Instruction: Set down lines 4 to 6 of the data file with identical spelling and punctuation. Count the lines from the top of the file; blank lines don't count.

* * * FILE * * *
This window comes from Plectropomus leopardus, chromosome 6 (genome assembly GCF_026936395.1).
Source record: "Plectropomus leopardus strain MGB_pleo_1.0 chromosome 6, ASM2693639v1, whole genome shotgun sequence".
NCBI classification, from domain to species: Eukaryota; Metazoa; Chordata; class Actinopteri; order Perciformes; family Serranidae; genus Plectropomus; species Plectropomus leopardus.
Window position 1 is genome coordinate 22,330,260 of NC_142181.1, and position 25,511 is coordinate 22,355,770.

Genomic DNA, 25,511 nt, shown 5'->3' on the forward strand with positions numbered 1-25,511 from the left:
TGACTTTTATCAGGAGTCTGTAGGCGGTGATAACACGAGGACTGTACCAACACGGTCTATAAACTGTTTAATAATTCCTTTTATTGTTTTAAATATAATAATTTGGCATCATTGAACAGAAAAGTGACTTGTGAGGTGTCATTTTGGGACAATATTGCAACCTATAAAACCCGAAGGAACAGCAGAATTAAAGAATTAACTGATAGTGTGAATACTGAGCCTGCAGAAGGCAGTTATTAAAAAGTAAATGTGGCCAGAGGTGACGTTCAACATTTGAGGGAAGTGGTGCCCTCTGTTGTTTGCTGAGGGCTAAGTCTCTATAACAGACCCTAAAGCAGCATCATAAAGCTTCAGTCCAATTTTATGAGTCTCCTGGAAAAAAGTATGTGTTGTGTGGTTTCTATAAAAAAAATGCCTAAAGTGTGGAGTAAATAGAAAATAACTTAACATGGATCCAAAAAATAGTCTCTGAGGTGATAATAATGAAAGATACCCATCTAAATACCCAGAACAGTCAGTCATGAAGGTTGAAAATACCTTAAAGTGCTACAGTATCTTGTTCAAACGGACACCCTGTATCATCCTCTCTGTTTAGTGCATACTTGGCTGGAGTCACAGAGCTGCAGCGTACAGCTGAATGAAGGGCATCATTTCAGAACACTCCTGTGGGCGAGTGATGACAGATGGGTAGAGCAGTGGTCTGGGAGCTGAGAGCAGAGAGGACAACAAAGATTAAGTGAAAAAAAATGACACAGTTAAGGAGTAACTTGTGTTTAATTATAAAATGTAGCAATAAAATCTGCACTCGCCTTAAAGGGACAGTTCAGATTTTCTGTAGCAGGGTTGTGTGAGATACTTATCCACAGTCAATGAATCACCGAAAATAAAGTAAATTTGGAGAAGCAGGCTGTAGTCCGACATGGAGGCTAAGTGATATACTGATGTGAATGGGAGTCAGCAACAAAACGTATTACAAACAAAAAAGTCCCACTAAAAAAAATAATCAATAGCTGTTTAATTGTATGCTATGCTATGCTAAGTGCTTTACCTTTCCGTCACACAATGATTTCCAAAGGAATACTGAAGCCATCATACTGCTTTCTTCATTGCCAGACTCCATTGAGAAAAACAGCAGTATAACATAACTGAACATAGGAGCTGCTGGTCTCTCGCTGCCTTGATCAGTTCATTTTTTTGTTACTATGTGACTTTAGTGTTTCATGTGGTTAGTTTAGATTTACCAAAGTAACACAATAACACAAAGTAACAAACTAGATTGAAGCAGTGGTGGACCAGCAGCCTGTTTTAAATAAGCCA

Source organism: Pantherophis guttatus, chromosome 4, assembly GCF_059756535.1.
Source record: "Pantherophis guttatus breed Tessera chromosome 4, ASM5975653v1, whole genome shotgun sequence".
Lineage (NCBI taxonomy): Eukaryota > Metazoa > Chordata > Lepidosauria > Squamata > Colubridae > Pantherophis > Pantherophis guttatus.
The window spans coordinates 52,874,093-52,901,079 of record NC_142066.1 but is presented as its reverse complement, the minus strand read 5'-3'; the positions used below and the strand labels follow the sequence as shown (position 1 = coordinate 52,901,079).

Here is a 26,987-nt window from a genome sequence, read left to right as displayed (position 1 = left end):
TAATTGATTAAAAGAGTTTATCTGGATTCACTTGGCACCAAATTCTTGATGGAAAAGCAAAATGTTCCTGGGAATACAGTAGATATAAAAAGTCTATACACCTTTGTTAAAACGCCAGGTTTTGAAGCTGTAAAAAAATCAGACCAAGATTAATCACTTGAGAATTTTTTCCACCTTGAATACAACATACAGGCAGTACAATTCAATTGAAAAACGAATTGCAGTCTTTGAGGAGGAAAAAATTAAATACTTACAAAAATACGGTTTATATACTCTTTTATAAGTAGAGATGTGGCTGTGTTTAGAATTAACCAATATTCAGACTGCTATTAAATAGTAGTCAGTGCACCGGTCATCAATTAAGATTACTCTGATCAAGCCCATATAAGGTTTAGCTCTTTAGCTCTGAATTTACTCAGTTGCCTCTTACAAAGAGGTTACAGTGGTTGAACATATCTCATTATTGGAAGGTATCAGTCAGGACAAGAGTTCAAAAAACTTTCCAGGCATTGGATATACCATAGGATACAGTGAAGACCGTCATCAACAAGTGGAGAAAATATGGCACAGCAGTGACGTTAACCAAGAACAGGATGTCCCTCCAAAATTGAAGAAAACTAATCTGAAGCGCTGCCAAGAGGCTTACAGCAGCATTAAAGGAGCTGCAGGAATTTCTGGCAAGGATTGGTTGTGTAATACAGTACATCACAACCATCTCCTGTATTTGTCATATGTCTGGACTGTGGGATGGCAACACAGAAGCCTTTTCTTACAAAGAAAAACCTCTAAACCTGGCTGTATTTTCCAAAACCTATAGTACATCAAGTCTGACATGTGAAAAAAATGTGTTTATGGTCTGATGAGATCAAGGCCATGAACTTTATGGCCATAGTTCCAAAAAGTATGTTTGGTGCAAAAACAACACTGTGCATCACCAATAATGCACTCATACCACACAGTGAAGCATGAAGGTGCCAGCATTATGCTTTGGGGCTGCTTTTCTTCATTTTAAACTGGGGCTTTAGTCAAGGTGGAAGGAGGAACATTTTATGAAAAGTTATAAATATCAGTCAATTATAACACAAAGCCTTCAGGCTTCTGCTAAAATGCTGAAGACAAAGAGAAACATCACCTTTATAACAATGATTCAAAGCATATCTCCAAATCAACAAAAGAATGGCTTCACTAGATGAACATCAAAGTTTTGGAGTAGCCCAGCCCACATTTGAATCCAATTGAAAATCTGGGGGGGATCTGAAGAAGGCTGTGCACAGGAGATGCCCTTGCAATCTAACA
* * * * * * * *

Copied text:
Window position 1 is genome coordinate 22,330,260 of NC_142181.1, and position 25,511 is coordinate 22,355,770.

Genomic DNA, 25,511 nt, shown 5'->3' on the forward strand with positions numbered 1-25,511 from the left:
TGACTTTTATCAGGAGTCTGTAGGCGGTGATAACACGAGGACTGTACCAACACGGTCTATAAACTGTTTAATAATTCCTTTTATTGTTTTAAATATAATAATTTGGCATCATTGAACAGAAAAGTGACTTGTGAGGTGTCATTTTGGGACAATATTGCAACCTATAAAACCCGAAGGAACAGCAGAATTAAAGAATTAACTGATAGTGTGAATACTGAGCCTGCAGAAGGCAGTTATTAAAAAGTAAATGTGGCCAGAGGTGACGTTCAACATTTGAGGGAAGTGGTGCCCTCTGTTGTTTGCTGAGGGCTAAGTCTCTATAACAGACCCTAAAGCAGCATCATAAAGCTTCAGTCCAATTTTATGAGTCTCCTGGAAAAAAGTATGTGTTGTGTGGTTTCTATAAAAAAAATGCCTAAAGTGTGGAGTAAATAGAAAATAACTTAACATGGATCCAAAAAATAGTCTCTGAGGTGATAATAATGAAAGATACCCATCTAAATACCCAGAACAGTCAGTCATGAAGGTTGAAAATACCTTAAAGTGCTACAGTATCTTGTTCAAACGGACACCCTGTATCATCCTCTCTGTTTAGTGCATACTTGGCTGGAGTCACAGAGCTGCAGCGTACAGCTGAATGAAGGGCATCATTTCAGAACACTCCTGTGGGCGAGTGATGACAGATGGGTAGAGCAGTGGTCTGGGAGCTGAGAGCAGAGAGGACAACAAAGATTAAGTGAAAAAAAATGACACAGTTAAGGAGTAACTTGTGTTTAATTATAAAATGTAGCAATAAAATCTGCACTCGCCTTAAAGGGACAGTTCAGATTTTCTGTAGCAGGGTTGTGTGAGATACTTATCCACAGTCAATGAATCACCGAAAATAAAGTAAATTTGGAGAAGCAGGCTGTAGTCCGACATGGAGGCTAAGTGATATACTGATGTGAATGGGAGTCAGCAACAAAACGTATTACAAACAAAAAAGTCCCACTAAAAAAAATAATCAATAGCTGTTTAATTGTATGCTATGCTATGCTAAGTGCTTTACCTTTCCGTCACACAATGATTTCCAAAGGAATACTGAAGCCATCATACTGCTTTCTTCATTGCCAGACTCCATTGAGAAAAACAGCAGTATAACATAACTGAACATAGGAGCTGCTGGTCTCTCGCTGCCTTGATCAGTTCATTTTTTTGTTACTATGTGACTTTAGTGTTTCATGTGGTTAGTTTAGATTTACCAAAGTAACACAATAACACAAAGTAACAAACTAGATTGAAGCAGTGGTGGACCAGCAGCCTGTTTTAAATAAGCCA